That should all sound incredibly impressive—to anyone who lives under a rock. Okay, maybe that's overstating the point, but those once-headlining features are now par for the course. For better or for worse, camera makers keep pushing the boundaries of superzooms. Nikon, Canon, and Panasonic all made impressive upgrades to their superzoom lenses this year. Fujifilm rolled out a premium-tier superzoom with a physically larger sensor, rather than just cramming in more megapixels. Sony, on the other hand, only added extra megapixels to the HX200V, and called it a day.
Standing by a great design is no crime, and if the HX200V had maintained the stellar image quality of its predecessor, we'd give Sony a pass for treading water. But the lazy changes to the HX200V actually make it an objectively, scientifically worse camera than its predecessor. More megapixels aren't always either a good or a bad thing. But in this case, they have some unfortunate consequences on the overall image quality, forcing heavy-handed noise reduction to smear away too much detail.
The simple fact is there are better superzooms on the market for the same cost or less. If you're open to something with a normal zoom, you can even pick up a decent entry-level interchangeable-lens camera for less money than the HX200V. These models will give you better image quality than any superzoom could ever provide, offer better manual control, and are probably smaller as well. You can always add zoom later with another lens—and some budget telephoto zoom lenses go for as little as $300. Bottom line: Pass on the Sony HX200V.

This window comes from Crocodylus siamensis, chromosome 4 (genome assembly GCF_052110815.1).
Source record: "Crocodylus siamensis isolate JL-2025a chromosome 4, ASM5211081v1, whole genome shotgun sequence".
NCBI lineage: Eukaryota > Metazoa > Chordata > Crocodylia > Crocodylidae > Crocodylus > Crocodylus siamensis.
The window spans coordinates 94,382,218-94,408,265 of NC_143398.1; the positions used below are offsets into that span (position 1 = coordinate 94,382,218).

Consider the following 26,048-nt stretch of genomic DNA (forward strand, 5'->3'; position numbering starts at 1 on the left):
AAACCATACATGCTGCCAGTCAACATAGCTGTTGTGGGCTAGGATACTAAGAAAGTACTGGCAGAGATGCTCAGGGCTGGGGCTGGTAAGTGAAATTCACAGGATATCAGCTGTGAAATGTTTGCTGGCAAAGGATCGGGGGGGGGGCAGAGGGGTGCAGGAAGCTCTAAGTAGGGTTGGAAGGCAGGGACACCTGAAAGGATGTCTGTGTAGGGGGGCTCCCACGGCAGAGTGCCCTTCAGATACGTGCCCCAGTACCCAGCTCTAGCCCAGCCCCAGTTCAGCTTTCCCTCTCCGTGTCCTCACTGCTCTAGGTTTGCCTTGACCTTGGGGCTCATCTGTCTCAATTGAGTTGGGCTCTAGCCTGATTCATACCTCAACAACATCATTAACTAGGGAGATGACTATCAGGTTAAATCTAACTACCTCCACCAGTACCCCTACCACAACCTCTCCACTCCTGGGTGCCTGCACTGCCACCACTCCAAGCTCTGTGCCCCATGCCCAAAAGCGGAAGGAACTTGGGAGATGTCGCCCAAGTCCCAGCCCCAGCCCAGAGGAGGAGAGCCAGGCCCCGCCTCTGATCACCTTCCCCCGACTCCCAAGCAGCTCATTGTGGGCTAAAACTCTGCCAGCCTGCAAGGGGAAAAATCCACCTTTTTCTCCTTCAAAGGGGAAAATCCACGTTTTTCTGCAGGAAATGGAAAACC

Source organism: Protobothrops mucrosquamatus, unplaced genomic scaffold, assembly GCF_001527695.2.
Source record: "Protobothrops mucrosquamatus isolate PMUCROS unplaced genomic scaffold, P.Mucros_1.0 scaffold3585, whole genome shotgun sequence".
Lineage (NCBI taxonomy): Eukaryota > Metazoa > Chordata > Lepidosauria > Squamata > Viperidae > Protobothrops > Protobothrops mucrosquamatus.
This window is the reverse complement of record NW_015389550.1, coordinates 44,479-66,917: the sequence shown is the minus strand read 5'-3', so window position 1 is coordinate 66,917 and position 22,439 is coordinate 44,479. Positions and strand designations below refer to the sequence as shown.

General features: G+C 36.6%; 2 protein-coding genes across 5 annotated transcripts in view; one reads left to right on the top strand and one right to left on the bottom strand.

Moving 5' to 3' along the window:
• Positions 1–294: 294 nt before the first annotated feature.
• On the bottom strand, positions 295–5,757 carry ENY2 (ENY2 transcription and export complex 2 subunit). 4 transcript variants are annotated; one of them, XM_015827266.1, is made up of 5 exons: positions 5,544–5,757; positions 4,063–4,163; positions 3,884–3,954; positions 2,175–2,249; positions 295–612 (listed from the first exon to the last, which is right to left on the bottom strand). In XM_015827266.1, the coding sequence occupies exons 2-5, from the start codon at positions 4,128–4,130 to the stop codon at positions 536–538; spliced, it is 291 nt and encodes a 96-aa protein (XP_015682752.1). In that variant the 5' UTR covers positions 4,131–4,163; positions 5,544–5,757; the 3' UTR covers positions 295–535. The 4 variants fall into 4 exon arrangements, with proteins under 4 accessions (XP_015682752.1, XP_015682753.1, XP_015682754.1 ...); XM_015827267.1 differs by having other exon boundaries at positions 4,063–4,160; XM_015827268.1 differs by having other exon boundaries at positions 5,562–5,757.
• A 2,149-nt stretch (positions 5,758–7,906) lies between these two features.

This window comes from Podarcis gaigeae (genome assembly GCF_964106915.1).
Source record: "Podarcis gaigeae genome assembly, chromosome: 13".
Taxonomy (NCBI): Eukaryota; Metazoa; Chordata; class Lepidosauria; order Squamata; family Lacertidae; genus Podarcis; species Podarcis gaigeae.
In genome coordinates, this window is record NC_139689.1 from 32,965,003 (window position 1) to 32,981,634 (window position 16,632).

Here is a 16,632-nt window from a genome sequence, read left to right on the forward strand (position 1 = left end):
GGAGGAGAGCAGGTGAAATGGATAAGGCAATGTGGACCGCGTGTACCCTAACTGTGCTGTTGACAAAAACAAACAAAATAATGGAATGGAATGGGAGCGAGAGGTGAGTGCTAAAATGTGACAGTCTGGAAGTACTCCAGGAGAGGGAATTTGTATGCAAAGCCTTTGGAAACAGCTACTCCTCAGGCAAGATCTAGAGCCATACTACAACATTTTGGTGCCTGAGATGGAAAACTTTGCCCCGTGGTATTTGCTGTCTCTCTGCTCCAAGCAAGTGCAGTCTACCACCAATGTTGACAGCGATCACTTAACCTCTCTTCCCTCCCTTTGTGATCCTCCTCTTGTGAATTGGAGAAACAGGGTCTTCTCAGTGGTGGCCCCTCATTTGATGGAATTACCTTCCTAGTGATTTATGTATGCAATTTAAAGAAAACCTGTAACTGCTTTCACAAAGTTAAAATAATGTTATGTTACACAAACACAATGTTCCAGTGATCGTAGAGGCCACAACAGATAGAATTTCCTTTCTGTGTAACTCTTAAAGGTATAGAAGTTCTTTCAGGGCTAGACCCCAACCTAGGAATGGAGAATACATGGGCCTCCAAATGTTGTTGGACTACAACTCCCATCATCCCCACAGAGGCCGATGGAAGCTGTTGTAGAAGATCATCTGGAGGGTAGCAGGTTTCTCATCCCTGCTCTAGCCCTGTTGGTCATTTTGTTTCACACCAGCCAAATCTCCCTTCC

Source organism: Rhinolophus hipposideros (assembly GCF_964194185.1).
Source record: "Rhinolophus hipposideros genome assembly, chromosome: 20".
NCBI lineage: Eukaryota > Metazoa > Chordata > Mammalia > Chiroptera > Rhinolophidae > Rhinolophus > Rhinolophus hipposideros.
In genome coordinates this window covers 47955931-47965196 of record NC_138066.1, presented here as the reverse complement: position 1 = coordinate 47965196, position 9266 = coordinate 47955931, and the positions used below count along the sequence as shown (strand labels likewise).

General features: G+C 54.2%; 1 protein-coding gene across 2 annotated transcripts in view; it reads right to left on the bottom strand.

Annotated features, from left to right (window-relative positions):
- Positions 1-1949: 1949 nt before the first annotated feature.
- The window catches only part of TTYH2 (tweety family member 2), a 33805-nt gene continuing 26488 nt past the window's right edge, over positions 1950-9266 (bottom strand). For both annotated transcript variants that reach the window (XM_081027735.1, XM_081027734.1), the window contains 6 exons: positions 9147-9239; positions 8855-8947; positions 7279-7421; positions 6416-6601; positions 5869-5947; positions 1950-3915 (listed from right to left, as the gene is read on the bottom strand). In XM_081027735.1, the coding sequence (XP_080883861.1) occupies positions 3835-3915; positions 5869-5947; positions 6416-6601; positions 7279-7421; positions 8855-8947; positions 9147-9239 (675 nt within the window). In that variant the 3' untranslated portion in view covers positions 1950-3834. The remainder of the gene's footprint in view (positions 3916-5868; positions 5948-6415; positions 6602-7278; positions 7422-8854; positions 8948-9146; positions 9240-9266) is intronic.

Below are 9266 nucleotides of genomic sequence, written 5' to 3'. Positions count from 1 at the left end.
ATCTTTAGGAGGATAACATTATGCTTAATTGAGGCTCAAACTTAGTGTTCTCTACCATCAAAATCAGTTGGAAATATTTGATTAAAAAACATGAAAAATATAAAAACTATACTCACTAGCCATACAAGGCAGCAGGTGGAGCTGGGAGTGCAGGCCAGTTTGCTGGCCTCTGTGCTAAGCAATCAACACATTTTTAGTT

The Sony HX200V, in a vacuum, doesn't perform badly at all. Images are roundly acceptable, falling neatly into the "good, but not great" category. The HX200V's main issue is that the superzoom category has advanced so much in the past year. More importantly, the entry-level interchangeable lens market has come down in price, further denting the camera's value. In our labs, the HX200V achieved acceptable results for color accuracy, noise reduction, sharpness, and speed, but from both a technical and an aesthetic perspective you can get better photos from plenty of similarly priced cameras.